Fuel comes in three basic flavors: regular, mid-grade, and premium. If your vehicle requires premium fuel, that means it needs higher octane to work optimally. But does it really hurt to use regular or mid-grade sometimes? The answer is most likely yes, if your vehicle requires premium fuel: trying to save a few cents at the tank can hurt you and your wallet in the long run.
Other things to consider: failing to use high-octane fuel in your premium vehicle could cause engine knock or pinging, which sounds like there’s a large woodpecker under your hood; you could experience damage to your components; and using the wrong octant level could even void your warranty. Ouch. That’s not a road you’ll want to take, especially early in your vehicle’s lifetime. And ultimately, you’ll want to ensure your purchase lasts as long as possible and performs its best. Part of the care the vehicle requires is using the correct octane level every time you fill up the tank.
What is octane, anyway?
EIA.gov, the website for the U.S. Energy Information Administration, explains:
Octane ratings are measures of fuel stability. These ratings are based on the pressure at which a fuel will spontaneously combust (auto-ignite) in a testing engine. The octane number is actually the simple average of two different octane rating methods—motor octane rating (MOR) and research octane rating (RON)—that differ primarily in the specifics of the operating conditions. The higher an octane number, the more stable the fuel.
If your vehicle requires an octane level of 93, using a lower-grade fuel can potentially cause knocking that can damage your engine. If the octane level is a recommendation and not a requirement, you have a bit more latitude to experiment and see how your particular vehicle fares. You might notice a difference in acceleration with an octane level of 87 or even 89, or you might not if premium fuel is an option rather than a must-have. In fact, if your vehicle does not require premium fuel, then filling up with 93 octane isn't going to benefit you at all.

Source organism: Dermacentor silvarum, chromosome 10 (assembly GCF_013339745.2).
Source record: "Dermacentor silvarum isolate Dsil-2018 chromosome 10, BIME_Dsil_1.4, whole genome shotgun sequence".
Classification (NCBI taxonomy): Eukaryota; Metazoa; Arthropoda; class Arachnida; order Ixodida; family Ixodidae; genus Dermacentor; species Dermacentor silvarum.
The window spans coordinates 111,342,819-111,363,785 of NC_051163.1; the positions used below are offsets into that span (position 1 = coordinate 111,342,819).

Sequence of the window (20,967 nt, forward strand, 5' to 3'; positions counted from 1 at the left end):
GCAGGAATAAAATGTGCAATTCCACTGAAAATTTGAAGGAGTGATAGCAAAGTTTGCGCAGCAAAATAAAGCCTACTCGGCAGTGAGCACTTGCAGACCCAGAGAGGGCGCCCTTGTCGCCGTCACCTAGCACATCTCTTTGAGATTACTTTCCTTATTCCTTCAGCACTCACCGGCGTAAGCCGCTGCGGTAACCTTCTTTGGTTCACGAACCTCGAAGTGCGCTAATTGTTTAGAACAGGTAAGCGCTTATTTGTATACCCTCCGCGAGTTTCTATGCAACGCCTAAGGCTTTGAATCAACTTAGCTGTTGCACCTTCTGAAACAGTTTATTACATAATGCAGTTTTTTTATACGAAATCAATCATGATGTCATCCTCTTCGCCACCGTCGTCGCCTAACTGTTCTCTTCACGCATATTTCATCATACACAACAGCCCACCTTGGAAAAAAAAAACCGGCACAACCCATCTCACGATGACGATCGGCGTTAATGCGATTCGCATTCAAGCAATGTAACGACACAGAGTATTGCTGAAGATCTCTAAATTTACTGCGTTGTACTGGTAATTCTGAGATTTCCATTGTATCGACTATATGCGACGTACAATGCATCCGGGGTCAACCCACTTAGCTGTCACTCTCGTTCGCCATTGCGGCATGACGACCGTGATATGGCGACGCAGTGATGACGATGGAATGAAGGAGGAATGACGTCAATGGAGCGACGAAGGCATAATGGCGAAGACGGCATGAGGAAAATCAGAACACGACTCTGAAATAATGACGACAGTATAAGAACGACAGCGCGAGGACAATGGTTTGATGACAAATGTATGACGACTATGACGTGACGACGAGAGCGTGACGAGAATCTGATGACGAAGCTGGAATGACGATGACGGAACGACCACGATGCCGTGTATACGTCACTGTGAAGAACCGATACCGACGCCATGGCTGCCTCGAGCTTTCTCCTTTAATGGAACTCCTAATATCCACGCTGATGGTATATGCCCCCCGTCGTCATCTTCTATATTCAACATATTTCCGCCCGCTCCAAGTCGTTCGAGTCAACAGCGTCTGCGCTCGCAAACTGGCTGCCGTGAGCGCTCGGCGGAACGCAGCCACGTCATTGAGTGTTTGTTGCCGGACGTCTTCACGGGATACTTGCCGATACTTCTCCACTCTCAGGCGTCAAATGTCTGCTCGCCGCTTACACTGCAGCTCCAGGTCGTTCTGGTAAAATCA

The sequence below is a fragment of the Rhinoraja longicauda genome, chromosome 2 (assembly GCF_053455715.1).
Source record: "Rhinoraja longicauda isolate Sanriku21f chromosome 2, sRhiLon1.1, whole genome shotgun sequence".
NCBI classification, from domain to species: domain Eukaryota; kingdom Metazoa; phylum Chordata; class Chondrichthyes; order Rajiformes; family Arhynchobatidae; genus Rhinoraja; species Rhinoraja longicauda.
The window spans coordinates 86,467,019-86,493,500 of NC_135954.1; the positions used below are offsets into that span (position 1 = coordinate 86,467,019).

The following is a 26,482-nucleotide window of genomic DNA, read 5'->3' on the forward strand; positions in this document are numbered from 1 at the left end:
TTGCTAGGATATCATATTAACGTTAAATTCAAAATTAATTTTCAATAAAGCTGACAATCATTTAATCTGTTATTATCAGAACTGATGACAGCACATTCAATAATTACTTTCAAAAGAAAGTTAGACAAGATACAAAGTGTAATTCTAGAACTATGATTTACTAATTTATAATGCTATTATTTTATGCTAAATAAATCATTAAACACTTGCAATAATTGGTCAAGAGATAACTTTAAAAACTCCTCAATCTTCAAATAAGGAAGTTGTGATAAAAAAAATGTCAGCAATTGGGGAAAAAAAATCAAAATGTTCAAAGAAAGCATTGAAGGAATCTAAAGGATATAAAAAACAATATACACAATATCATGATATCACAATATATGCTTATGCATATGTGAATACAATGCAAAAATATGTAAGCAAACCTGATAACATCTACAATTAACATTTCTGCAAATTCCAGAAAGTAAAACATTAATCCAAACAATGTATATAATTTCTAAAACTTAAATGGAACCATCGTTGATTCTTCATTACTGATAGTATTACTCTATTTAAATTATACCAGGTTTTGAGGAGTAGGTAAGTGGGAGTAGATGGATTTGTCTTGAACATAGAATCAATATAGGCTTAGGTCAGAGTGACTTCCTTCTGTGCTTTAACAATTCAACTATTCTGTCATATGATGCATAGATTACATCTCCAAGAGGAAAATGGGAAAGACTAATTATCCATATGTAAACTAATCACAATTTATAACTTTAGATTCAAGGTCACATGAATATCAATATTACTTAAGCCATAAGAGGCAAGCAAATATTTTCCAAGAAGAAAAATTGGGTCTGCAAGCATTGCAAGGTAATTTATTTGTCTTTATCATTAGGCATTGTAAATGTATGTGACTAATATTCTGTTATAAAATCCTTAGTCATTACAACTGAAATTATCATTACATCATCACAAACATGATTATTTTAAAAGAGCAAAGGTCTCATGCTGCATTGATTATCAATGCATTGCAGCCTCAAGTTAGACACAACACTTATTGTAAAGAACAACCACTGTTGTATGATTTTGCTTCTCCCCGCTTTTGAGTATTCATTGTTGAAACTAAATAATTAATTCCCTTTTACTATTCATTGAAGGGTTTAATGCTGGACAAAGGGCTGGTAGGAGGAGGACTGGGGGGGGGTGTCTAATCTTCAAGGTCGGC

Listen to your vehicle, and if there is knocking at a lower octane level, switch to a higher octane for a fillup or two. If that doesn't fix the problem, it may be time to schedule a service call. Mild knocking is not a big deal - an annoyance, but not harmful - but stronger knocking could be a major problem.
It's always a good idea to take the advice of the manufacturer for optimal performance. Read the manual for your vehicle; if it says to use premium fuel, that's the best way to make sure your engine will be knock free.
As always, the highly-trained team of technicians here in the Rivertown Buick GMC Service Department is ready to answer any questions you might have. Contact us online to schedule any service or just talk our ears off with your automotive questions!